Figure 2.3 An Unbalanced Argument
The foundations of rhetoric are interconnected in such a way that a writer needs to establish all of the rhetorical appeals to put forth an effective argument. If a writer lacks a pathetic appeal and only tries to establish a logical appeal, the audience will be unable to connect emotionally with the writer and, therefore, will care less about the overall argument. Likewise, if a writer lacks a logical appeal and tries to rely solely on subjective or emotionally driven examples, then the audience will not take the writer seriously because an argument based purely on opinion and emotion cannot hold up without facts and evidence to support it. If a writer lacks either the pathetic or logical appeal, not to mention the kairotic appeal, then the writer’s ethical appeal will suffer. All of the appeals must be sufficiently established for a writer to communicate effectively with his audience.
For a visual example, watch (https://tinyurl.com/yct5zryn, transcript here) violinist Joshua Bell show how the rhetorical situation determines the effectiveness of all types of communication, even music.
Exercise 5: Rhetorical Analysis
Step 1: Choose one of the articles linked below.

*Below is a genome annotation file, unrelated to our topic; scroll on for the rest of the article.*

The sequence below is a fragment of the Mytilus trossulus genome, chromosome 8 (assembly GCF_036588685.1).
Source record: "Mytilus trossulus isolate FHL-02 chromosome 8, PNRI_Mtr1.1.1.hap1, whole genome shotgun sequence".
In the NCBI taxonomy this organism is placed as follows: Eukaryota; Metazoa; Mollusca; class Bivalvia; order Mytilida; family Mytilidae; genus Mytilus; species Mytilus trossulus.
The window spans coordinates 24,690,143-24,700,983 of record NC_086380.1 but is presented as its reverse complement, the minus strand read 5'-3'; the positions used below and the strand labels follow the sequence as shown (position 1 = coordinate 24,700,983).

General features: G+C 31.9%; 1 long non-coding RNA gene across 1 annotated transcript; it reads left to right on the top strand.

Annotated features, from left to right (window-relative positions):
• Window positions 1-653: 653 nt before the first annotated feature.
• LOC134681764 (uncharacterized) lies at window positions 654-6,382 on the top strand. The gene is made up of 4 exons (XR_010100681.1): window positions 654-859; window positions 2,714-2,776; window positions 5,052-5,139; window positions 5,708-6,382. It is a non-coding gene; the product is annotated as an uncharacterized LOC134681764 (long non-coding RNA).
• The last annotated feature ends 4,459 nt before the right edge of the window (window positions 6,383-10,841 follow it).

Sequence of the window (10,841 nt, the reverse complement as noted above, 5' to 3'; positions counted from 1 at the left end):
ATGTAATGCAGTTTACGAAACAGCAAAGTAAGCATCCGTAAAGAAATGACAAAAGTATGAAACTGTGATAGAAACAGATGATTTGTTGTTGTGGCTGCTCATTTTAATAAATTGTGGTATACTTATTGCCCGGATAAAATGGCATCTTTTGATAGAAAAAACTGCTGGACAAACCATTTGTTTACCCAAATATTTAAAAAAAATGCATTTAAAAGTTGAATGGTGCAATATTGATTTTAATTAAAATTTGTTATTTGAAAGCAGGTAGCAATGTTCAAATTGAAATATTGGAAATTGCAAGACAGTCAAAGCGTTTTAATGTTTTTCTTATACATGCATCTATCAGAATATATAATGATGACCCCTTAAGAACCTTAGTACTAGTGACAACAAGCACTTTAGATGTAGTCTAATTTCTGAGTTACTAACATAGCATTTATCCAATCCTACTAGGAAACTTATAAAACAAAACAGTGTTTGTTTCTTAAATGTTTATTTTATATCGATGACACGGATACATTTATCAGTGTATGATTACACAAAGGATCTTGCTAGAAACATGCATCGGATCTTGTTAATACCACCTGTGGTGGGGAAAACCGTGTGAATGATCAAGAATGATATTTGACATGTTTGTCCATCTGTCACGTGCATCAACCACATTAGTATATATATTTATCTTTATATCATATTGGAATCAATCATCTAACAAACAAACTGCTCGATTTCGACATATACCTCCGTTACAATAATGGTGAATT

Step 2: Preview your chosen text, and then read and annotate it.
Step 3: Next, using the information and steps outlined in this chapter, identify the rhetorical situation in the text based off of the following components: the communicator, the issue at hand, the purpose, the medium of delivery, and the intended audience.
Step 4: Then, identify and analyze how the writer tries to establish the rhetorical appeals of ethos, pathos, logos, and Kairos throughout that text.
Step 5: Finally, evaluate how effectively you think the writer establishes the rhetorical appeals, and defend your evaluation by noting specific examples that you’ve annotated.
BBC News, “Taylor Swift Sexual Assault Case: Why is it significant?” (https://tinyurl.com/ybopmmdu)
NPR, “Does Cash Aid Help the Poor–Or Encourage Laziness?” (https://tinyurl.com/y8ho2fhw)
The Washington Post, Op-Ed, “Michael Vick doesn’t belong in the Virginia Tech Sports Hall of Fame” (https://tinyurl.com/yavxcmjl)
Understanding the Rhetorical Situation:
- Identify who the communicator is.
- Identify the issue at hand.
- Identify the communicator’s purpose.
- Identify the medium or method of communication.
- Identify who the audience is.
Identifying the Rhetorical Appeals:
- Ethos = the writer’s credibility
- Pathos = the writer’s emotional appeal to the audience
- Logos = the writer’s logical appeal to the audience
- Kairos = appropriate and relevant timing of subject matter
- In sum, effective communication is based on an understanding of the rhetorical situation and on a balance of the rhetorical appeals.